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Tax revision makes way past first reading

October 21, 2012
Morning Journal News

EAST LIVERPOOL - A revision to the city's income tax code passed on first reading at this week's City Council meeting, but not without some concern expressed by council members.

Councilman Chuck Wade supported the first reading but said unless some "major changes" are made in the newly revised ordinance, he will not support it in subsequent readings.

Asked after the meeting what, specifically, he wants to see changed, Wade pointed to a couple provisions in which the Internal Revenue Service is now requiring taxes to be withheld from different types of income.

Reminded that those are federal provisions that the city would most likely have to uphold, Wade asked, "What are they going to do if we don't pass it, put us in jail?"

Ryan Stovall, former 2nd Ward councilman who just stepped down last week due to a residence change, addressed council about the income tax ordinance on which he had worked.

He pointed out that about 95 percent of the proposed legislation just updates code which had not been updated since 1964, saying committee members and tax office personnel had looked at other communities' tax codes for inspiration, primarily Salem.

Among the actual changes made include provisions to tax gas and oil royalties, which the city is currently prohibited from taxing; requiring landlords to file a quarterly report with tenants' names to make them accountable for their income taxes; and requiring contractors to register with the income tax office prior to obtaining their building permits from the planning department.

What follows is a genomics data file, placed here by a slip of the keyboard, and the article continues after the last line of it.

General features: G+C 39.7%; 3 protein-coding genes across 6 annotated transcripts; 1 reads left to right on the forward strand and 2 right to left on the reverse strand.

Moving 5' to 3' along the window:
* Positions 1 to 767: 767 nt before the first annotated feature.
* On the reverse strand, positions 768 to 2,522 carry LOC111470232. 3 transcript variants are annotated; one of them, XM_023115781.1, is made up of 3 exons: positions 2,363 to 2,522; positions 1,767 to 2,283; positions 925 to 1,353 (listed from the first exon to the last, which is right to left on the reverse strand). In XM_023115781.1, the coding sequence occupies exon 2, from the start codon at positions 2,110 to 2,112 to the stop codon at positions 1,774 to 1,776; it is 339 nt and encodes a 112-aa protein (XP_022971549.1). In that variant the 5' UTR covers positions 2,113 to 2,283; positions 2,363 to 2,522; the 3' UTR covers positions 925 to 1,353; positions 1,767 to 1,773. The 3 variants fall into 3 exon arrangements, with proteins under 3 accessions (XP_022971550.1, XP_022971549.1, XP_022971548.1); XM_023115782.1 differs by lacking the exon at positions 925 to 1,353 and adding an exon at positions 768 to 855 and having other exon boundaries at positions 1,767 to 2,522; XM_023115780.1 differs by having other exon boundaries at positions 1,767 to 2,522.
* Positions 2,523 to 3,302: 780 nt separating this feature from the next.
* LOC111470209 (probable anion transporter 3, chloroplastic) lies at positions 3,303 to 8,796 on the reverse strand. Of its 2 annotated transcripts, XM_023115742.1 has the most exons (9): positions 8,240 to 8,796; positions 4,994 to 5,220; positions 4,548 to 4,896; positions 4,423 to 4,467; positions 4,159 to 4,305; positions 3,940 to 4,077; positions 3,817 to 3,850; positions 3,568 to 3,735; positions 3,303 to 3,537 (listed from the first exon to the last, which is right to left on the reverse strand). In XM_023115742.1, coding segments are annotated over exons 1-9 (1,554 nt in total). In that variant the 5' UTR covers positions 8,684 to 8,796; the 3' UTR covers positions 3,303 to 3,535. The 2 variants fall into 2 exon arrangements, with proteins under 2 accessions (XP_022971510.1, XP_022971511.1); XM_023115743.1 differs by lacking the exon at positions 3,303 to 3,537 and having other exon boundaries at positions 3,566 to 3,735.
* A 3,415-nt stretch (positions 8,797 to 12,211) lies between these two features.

Councilman Scott Barrett balked at the revised code, saying many people don't want to live in the city "because everything is rules and regulations," saying, "We need to slow down on rules and regulations. Salem is different than us; 60 percent of its storefronts aren't empty."

Wade also said Salem is in a better financial position than the city, but Councilman Sherrie Curtis pointed out, "Salem may have more business but our expenses are on par if not greater than theirs."

She noted that 60-70 percent of the city's revenue comes from income tax.

Councilman Ray Perorazio said he had tried to get a tonnage fee enacted several months ago, to no avail, complaining, "We have all these (businesses) on River Road paying a minute amount compared to the money they're making and we're worried about these people getting royalties. It seems like we don't go where the money is."

Stovall urged council members to take their questions and concerns to income tax Commissioner Tracey Tennant, and it was also noted there are copies of the tax code available for public review in the mayor's and treasurer's office at City Hall.

It has been emphasized that these changes to the code will not change the current 11/2 percent income tax, which can only be changed by voters.

 
 

 

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